Maria Bartiromo of CNBC sat down to a 4-course dinner with several young entrepreneurs in their 20s and 30s who are rewriting the future of U.S. consumption. Together they represented half a billion dollars in venture capital, provided by the venture capitalists also at the table.
They’re seen as being part of a movement … a movement where, in one of those wonderful reversals where we wise older ones may well have a lesson or two to learn from the next generation.
They call it a “sharing economy,” one that is driven by “collaborative consumption.”
What does that mean?
Well, in the post-war economy that many of us grew up in, by standardizing everything through production lines, everyone could have more than they ever dreamed. Consumerism was born. Sixty years later, every nook and cranny of our homes (and storage units) is filled with stuff.
Add to that the Chinese ability to replicate absolutely anything at a price everyone can afford and there is no longer anything much to strive for. We have accumulated a lot, but then so has our neighbor. (And probably a lot of the same stuff.)
Enter authenticity. And a drive for uniqueness. Add to that a disdain for traditional consumerism. And you get this new trend …
As part of the redefinition of the American Dream, home ownership fell off its pedestal as the ultimate goal. Instead of houses being the perfect store of value, the last five years have shown how vulnerable their value can be. So many people now find themselves with houses worth less than their mortgages. As a result, today people who would normally be purchasing a house, especially younger professionals, are renting.
Instead of gathering assets — and “stuff”— they are giving priority to gathering experiences.
And the tech-savvy young entrepreneurs around that dinner table have stepped up to make it easier to fill our lives with experiences … using technology. Whether it’s a lodging rental site that helps them spend a few days in someone else’s home (no, not the old house exchange), or using someone’s nice car that would otherwise sit parked for days on end, or renting a designer dress for a few days at a price they can afford,they are living “Cinderella” moments. Or “Prince Charming” moments.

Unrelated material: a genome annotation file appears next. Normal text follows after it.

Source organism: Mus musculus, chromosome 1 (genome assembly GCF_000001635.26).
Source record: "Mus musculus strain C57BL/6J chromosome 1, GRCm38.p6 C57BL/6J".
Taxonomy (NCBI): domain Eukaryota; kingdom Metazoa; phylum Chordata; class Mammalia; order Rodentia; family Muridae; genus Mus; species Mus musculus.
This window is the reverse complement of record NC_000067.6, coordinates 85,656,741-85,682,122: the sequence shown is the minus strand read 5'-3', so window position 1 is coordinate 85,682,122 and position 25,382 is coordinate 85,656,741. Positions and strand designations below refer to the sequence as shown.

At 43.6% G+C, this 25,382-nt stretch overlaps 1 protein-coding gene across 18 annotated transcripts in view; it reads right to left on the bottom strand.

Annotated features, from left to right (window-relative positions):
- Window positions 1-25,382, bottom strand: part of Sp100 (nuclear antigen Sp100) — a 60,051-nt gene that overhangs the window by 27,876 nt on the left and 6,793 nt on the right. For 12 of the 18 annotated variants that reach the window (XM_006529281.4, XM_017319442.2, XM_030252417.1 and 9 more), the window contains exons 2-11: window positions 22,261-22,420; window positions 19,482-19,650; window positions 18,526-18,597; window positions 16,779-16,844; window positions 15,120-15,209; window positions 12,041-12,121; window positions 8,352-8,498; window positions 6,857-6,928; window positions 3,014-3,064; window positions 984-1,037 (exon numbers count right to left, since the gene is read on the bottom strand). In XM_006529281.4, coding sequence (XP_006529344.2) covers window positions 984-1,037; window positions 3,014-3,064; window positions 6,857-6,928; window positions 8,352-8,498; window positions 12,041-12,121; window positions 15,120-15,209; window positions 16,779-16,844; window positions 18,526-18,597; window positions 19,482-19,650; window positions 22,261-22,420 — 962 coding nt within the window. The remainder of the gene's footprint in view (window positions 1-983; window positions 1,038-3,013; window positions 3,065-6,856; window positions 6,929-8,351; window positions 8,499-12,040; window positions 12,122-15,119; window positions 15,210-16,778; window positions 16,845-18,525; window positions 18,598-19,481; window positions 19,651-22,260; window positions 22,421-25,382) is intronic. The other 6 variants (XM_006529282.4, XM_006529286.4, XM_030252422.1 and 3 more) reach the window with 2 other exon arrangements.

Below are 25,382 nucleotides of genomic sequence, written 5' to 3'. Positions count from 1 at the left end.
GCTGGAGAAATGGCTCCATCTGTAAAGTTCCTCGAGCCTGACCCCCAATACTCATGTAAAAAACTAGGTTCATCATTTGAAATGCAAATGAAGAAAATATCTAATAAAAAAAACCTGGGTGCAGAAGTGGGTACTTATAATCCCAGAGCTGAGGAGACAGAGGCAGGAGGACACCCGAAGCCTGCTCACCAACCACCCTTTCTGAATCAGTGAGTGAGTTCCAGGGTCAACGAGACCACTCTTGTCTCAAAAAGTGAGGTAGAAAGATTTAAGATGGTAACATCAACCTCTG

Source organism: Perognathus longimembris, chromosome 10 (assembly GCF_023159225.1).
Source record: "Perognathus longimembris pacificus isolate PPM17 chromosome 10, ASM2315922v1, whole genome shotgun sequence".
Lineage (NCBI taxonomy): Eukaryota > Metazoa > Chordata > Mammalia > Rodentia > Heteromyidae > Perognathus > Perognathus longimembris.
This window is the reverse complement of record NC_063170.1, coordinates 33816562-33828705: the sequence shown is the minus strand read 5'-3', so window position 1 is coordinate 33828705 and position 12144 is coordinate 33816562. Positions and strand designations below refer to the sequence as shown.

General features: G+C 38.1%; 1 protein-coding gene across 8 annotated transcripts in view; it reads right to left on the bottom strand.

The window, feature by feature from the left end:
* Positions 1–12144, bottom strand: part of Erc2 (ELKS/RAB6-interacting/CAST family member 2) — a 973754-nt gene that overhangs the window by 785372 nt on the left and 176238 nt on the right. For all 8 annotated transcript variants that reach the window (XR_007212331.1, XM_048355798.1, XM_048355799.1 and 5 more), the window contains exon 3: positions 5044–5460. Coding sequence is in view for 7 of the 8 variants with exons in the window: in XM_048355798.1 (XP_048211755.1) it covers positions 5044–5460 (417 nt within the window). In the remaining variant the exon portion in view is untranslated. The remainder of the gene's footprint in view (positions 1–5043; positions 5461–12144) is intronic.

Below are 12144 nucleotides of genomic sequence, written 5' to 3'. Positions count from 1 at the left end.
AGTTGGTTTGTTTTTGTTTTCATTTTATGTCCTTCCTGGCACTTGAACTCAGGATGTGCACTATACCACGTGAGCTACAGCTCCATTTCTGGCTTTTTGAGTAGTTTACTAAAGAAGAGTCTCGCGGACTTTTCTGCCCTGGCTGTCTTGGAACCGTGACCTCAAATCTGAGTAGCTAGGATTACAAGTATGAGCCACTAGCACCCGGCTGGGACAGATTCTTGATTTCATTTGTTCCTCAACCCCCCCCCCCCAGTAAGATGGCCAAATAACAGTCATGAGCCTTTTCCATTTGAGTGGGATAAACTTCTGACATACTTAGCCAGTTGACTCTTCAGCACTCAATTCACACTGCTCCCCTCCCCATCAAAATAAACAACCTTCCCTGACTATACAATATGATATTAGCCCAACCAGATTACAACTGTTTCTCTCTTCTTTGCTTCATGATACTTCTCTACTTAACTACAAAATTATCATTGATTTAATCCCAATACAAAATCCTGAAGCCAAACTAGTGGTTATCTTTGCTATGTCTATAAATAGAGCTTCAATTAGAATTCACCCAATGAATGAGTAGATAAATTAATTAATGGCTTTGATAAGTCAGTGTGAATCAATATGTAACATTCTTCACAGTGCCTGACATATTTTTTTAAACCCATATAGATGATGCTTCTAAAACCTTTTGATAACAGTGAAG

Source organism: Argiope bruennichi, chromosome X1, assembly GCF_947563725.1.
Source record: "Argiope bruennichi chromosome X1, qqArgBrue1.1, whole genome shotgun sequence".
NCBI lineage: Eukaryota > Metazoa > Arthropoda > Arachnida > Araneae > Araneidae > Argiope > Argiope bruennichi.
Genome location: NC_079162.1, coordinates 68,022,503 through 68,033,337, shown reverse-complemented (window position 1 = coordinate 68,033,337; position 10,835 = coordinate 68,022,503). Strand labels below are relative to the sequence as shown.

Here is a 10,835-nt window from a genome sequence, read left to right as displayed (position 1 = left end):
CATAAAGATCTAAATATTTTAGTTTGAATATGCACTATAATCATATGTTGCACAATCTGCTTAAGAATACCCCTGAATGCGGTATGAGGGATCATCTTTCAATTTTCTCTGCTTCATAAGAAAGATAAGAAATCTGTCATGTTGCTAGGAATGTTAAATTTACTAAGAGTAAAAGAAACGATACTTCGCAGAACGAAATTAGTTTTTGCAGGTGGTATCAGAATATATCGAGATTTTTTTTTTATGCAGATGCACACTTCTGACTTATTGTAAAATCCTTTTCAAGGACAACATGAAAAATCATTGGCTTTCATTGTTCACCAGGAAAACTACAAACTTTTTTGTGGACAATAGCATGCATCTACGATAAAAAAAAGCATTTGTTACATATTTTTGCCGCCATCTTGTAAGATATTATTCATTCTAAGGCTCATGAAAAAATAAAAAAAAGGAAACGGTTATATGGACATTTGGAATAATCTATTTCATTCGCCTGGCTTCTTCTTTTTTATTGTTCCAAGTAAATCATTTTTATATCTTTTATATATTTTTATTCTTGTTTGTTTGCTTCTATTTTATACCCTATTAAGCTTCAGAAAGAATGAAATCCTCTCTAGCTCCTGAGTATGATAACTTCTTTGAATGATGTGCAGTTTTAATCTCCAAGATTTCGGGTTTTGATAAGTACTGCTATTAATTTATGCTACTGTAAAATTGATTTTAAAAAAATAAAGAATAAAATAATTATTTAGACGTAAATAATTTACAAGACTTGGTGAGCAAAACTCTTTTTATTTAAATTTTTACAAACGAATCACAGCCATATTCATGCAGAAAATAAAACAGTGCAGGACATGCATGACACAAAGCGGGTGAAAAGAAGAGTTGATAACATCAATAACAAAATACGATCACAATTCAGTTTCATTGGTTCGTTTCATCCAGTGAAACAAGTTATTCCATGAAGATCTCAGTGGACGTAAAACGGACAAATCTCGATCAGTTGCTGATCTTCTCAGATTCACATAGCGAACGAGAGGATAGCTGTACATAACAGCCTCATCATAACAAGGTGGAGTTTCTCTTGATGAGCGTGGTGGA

As one of the entrepreneurs said: after a long work week, she has no desire to go into a store on Saturday to buy something. (Besides, anything she really needs she buys with a few keys strokes on her smart phone.) She’d much rather have a memorable experience.
She said, “I prefer stories, not stores.”
Maybe it’s a private chef through on-demand site Kitchit.
Or an instant-access private car and driver (instead of a cab) at the snap of the fingers in any of 21 cities through Uber.
Or replacing a cookie-cutter hotel room with an interesting stay in a home through Airbnb.
Or being one of 3 million women, mostly under 35, who have already rented an outfit for a few days through Rent the Runway.
What they’re actually doing is “buying on a temporary basis.” And enjoying personal, authentic experiences they might otherwise not be able to afford. You could call it the Access Economy instead of the Ownership Economy.
And the trend is growing.
How will this affect the rest of us?
Well, if we look carefully we might see another trend among our peers, one in which people are downsizing. Living minimally. Living more intentionally. More authentically. As such, for us to decrease our level of purchasing is perfectly in keeping.
So next time you’re thinking of buying something, think about whether there is a way to access it without acquiring it. And with the money you don’t spend, think about what you can do that adds a layer of excitement or uniqueness to your life.
Remember: stories … not stores!